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Honoring 'Citizen Diplomats'

A private group, the U.S. Center for Citizen Diplomacy, recognizes six Americans for their work for cultural understanding. Transcript of radio broadcast:

This is the VOA Special English Development Report.

The United States Center for Citizen Diplomacy is a nonprofit group started in Iowa in two thousand six. It says every American has the right, and even the responsibility, to help shape foreign relations "one handshake at a time."

Last week, in Washington, the center honored six Americans with its first National Awards for Citizen Diplomacy. A two-day conference also took place to urge more Americans to become citizen diplomats.

Nineteen-year-old Anjali Bhatia of New Jersey was the youngest winner. At sixteen, she started a group called Discover Worlds to build relations between the United States and Rwanda. The aim is to help orphans from the nineteen ninety-four genocide and young people affected by H.I.V. to stay in school.

Discover Worlds has fifty-seven locally run student groups across the United States. And there are hopes for partnerships in India soon. Anjali Bhatia says that by the end of this year, Discover Worlds hopes to be supporting about two hundred fifty Rwandan orphans. Its members also write letters to the children.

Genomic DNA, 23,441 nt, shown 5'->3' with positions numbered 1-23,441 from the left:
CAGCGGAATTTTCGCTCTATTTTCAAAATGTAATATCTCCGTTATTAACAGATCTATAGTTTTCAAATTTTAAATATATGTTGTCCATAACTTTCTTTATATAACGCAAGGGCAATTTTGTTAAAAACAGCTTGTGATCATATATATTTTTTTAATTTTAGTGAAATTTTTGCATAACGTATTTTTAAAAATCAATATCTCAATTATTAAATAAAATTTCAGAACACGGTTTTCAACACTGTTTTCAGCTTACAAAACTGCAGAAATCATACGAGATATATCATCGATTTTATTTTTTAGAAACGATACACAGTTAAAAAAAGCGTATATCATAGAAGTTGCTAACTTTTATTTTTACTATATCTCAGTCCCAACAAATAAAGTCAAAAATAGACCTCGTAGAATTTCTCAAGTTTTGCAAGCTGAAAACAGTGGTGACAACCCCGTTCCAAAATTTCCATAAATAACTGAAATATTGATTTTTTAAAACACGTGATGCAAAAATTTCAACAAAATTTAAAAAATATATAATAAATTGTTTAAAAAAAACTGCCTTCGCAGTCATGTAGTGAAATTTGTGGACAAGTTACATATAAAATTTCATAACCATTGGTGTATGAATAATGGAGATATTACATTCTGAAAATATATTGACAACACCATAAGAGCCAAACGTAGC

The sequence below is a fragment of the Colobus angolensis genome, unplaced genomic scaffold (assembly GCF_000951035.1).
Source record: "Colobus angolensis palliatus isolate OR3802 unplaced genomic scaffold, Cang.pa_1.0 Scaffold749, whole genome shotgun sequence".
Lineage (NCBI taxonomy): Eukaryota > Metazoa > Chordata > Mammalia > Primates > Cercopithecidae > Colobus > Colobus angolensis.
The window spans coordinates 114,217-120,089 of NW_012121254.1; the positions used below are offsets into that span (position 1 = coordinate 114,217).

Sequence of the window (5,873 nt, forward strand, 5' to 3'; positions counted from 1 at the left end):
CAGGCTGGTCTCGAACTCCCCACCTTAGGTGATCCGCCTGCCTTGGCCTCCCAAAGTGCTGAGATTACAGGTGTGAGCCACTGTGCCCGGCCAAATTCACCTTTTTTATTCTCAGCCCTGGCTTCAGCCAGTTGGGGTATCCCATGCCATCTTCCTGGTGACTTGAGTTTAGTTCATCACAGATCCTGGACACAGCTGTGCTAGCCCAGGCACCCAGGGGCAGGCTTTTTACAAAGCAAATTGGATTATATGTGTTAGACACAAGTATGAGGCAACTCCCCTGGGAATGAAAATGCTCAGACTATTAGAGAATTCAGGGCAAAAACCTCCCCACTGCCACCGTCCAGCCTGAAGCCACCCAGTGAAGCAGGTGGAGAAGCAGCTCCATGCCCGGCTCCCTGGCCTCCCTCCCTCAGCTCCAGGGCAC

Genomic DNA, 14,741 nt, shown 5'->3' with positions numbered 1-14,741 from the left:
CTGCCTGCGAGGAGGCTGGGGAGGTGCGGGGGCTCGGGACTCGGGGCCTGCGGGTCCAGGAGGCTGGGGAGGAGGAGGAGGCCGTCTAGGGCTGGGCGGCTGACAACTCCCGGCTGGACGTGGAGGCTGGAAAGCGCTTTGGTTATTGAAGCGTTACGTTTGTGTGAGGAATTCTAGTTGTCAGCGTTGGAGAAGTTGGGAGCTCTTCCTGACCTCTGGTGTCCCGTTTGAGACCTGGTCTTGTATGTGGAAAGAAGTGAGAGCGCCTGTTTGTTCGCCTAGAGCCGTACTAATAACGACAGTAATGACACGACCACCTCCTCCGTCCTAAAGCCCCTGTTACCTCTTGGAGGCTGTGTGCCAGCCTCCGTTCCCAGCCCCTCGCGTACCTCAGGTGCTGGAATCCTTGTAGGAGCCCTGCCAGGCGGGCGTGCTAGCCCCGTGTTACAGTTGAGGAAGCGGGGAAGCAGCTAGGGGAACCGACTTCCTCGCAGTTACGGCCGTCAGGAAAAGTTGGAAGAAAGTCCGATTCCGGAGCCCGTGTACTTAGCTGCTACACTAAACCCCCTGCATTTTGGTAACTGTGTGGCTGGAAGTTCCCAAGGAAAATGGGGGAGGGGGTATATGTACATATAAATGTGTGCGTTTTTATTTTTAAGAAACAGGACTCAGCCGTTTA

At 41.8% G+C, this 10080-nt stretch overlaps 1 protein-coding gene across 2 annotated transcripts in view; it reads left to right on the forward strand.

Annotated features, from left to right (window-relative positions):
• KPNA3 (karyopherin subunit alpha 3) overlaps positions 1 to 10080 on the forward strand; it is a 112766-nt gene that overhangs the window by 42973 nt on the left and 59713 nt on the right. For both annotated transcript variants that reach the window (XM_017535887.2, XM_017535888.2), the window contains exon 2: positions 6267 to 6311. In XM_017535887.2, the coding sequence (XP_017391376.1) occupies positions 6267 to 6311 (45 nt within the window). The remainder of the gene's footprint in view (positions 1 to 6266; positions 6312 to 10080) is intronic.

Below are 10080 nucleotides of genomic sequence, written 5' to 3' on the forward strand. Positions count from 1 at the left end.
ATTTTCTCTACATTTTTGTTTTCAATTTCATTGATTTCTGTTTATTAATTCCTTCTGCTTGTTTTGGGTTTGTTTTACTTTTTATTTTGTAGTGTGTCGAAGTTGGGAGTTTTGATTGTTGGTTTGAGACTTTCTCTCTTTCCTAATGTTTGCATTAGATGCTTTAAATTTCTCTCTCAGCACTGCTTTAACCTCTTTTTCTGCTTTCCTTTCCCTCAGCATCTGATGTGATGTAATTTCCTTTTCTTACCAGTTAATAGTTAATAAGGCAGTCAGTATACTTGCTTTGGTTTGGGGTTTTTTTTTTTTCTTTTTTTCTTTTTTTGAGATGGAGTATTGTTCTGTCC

Another award winner, Tarik Daoud, is a business leader in Michigan who has led international delegations. He was recognized for his work for cross-cultural understanding through groups like the International Visitors Council of Detroit.

Khris Nedam is an elementary school teacher in Michigan who has also taught in France, Turkey and Afghanistan. She started a group with her sixth grade students called Kids4AfghanKids which works to rebuild schools in Afghanistan.

Greg Mortenson of Montana is co-founder of the Central Asia Institute and Pennies for Peace, and co-author of the book "Three Cups of Tea." The center says he has raised money to build sixty-four schools in Pakistan and Afghanistan.

Jillian Poole of Virginia started the Fund for Arts and Culture in Central and Eastern Europe in nineteen ninety-one. Her work has helped arts and cultural groups deal with a free-market economy after years of depending on government support.

And Donna Tabor volunteers in Granada, Nicaragua, for Building New Hope, a community development group based in Pennsylvania. It supports a small cooperative of coffee farmers in northern Nicaragua. It also operates two schools and a lending library.

And that’s the VOA Special English Development Report, written by Jill Moss.